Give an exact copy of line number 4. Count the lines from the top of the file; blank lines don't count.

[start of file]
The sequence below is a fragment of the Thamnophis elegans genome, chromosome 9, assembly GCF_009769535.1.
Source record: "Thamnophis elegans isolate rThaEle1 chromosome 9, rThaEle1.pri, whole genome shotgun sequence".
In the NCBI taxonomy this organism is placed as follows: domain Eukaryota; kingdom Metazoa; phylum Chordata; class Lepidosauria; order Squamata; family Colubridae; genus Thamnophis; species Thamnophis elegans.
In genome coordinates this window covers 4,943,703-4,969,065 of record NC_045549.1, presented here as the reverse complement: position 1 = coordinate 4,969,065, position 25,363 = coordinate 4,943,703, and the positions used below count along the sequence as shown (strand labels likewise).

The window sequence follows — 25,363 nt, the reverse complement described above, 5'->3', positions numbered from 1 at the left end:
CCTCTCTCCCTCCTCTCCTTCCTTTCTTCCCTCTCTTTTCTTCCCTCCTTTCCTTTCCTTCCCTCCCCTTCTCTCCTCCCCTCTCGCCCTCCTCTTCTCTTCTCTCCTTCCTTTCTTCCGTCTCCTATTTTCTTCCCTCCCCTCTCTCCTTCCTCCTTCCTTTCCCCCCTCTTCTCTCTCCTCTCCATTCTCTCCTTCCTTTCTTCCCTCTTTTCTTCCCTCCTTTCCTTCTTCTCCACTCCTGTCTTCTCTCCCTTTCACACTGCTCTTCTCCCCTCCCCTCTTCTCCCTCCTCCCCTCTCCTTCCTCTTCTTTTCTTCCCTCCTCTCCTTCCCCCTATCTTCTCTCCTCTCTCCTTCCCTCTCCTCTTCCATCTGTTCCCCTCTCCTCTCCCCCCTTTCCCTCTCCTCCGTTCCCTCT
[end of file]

In genome coordinates this window covers 4,943,703-4,969,065 of record NC_045549.1, presented here as the reverse complement: position 1 = coordinate 4,969,065, position 25,363 = coordinate 4,943,703, and the positions used below count along the sequence as shown (strand labels likewise).